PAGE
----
Mistakes founders make when getting started
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This weeks newsletter is all about the mistakes that founders make when they're early and getting started. Avoiding these mistakes (and doing a dozen other things right while navigating the ups and downs of founder life) is crucial for building a successful startup.
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Mistakes Founders Make When Getting Started
I comment all the time to founders I work with that I just wish we could have met and started working together at the very beginning of their founder journey.
Because by the time we’re working together, founders often have made key decisions that are very difficult, but sometimes necessary, to undo.
And many times, these “decisions” weren’t made consciously - they just happened.
So if this essay can save ANYONE from the pain of making one of these mistakes, I’ll be hugely happy.
And if you have made any of these mistakes, you're far from alone.
Here are 7 mistakes we made ourselves and see all the time.
#1 Founders don’t give themselves enough runway to reach milestones
Startups don’t really fail. The founders just run out of money. If you raise outside capital, you have this principle top of mind - you need to raise enough capital to give yourself a good shot of hitting milestones for your next round.
But what if you’re bootstrapped? The same principle applies, only now you’re dealing with your own capital. I see far far too often a founder leave a job and jump all in on a startup, only to have 6 months of runway. They not only don't have time to succeed, they burn through their savings.
As a founder, you are far better off finding ways to build on the side, nights and weekends, while you maintain an infinite runway through your day job.
#2 Founders don’t talk to enough people
When you have an amazing idea, the last thing you want is for people to tear it apart. But that’s exactly what you need to do. Before you buy a domain, or build a landing page, or start coding, find a way to talk to 10 people. Then talk to 100 more.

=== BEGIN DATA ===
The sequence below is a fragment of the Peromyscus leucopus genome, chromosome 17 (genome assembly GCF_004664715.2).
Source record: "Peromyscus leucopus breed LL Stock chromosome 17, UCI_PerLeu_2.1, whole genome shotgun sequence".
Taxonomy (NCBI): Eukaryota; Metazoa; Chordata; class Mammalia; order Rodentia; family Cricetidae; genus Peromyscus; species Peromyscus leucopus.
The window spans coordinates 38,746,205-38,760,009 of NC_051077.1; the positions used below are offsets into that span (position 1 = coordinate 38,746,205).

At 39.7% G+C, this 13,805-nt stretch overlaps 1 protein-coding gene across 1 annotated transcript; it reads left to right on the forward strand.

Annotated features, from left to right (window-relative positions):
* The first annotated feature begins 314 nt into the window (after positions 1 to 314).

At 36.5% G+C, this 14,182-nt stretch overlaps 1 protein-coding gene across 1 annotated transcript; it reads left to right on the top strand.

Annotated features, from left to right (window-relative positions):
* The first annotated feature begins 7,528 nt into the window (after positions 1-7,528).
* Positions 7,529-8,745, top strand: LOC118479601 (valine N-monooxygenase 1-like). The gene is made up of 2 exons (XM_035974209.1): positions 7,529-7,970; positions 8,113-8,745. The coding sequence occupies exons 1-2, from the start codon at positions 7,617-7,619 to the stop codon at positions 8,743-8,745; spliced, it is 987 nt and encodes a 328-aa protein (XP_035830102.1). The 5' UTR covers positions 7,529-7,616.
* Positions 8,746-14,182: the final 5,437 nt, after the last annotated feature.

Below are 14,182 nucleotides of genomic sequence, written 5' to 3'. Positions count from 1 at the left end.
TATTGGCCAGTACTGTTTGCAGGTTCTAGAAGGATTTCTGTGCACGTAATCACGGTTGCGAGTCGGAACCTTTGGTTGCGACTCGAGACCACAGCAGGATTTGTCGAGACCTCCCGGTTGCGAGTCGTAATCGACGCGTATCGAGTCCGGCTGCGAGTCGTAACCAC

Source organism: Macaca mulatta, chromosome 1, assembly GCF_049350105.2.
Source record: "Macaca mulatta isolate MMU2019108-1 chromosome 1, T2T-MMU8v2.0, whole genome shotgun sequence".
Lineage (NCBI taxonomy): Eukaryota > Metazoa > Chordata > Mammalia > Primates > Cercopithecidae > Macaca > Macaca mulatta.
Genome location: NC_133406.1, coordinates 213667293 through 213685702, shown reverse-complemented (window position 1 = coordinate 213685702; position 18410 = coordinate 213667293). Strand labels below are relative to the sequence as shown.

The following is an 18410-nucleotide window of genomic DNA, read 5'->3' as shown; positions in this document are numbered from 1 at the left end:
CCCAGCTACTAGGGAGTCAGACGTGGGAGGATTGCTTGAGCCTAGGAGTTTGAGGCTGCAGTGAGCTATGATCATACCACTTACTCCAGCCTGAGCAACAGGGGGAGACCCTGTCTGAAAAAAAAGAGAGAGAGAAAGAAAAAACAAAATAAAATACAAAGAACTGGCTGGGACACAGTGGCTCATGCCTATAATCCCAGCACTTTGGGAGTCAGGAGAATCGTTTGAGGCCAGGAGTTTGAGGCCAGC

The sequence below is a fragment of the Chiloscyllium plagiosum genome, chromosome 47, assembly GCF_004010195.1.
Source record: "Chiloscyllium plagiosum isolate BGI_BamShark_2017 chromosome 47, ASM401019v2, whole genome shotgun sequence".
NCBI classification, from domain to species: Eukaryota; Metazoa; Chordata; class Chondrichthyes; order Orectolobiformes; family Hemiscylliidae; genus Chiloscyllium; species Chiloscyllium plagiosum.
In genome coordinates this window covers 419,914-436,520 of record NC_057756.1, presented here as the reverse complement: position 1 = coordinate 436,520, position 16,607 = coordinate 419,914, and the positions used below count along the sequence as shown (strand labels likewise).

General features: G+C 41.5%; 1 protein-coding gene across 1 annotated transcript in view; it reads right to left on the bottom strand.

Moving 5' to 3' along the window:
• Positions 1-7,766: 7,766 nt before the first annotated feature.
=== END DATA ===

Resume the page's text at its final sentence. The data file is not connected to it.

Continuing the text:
In reality, founders need talk to 100 people before they can reasonably decide if an idea is good or not (so also, don’t quit on an idea too early)
#3 Founders don’t think about the business model
We made this mistake early on with Day One. Not that we didn't charge for our product (we did that), but that we charged the wrong amount.
There’s a no-go zone in pricing where the price is too high to sell via ads, but too low to sell via sales. There’s obviously a lot of nuance around this, but fundamentally you have to think about price, lifetime value, margins and marketing from the start of any idea.
#4 Founders build too early and feel committed to that first thing
Once something is built, there is psychological attachment and a sunk cost fallacy to making changes. But I promise you, your first idea or product is not “it”.
What can be even worse is if the first thing you build works a little, and you get excited and keep building it, only for the thing to not really be it. It’s even harder to make changes when this happens.
The alternative is to talk to people, lots of people, and only build throw-away products experiments at the start.
#5 Founders look to others to solve their problems
Far too many founders want to hire for skillsets they don’t have, or as soon as one thing is working, hire folks to solve everything else. This rarely works. Founders need to tackle almost all of the challenges facing their business themselves - from product to marketing to fundraising and everything in between.
Only when it becomes obvious what/how to delegate and your business can support it should you hire - and even then, go slow.
#6 Founders often fixate on “sitcom ideas”
This is a term coined by Paul Graham (I think). Sitcom ideas are ideas that sound good (like what the writers of a sitcom would come up with that would pass the sniff test of an audience). In practice, these are ideas that founders think up in a weekend at a hackathon or in a college class.
The problem is that these ideas are only skin deep. They seem good, but there’s a reason why no one has built them yet. And these ideas are often in areas or industries where you don’t have deep expertise. So you don’t yet know why they’re bad. But they usually are.
Instead, you should start a business that solves a problem that is right in front of you. Ideally you have first hand experience. Often, it’ll be kind of boring, and probably “deep enough” into a specific industry that it won’t be sexy and most won’t get it. But you don’t need everyone to get it, just your customer.
#7 Founders have been overly influenced by venture capital
Founders today seem to think they need VC backing or validation to get started.
The reality is that almost every idea can be launched and started with zero capital, assuming the founder has the right skills and network. So the rational VC will wait until a founder launches the idea, makes progress, gathers learnings, and will fund that team vs the team with just an idea and no progress.
So don’t hesitate, get started, and by the time you talk to 100 people, and run a few experiments, you’ll know more than nearly everyone, you’ll have a real (not sitcom) idea, you’ll know what to build (but won’t have built it yet), and if the idea has venture scale, you’ll know exactly what and how to pitch VCs. Do that instead.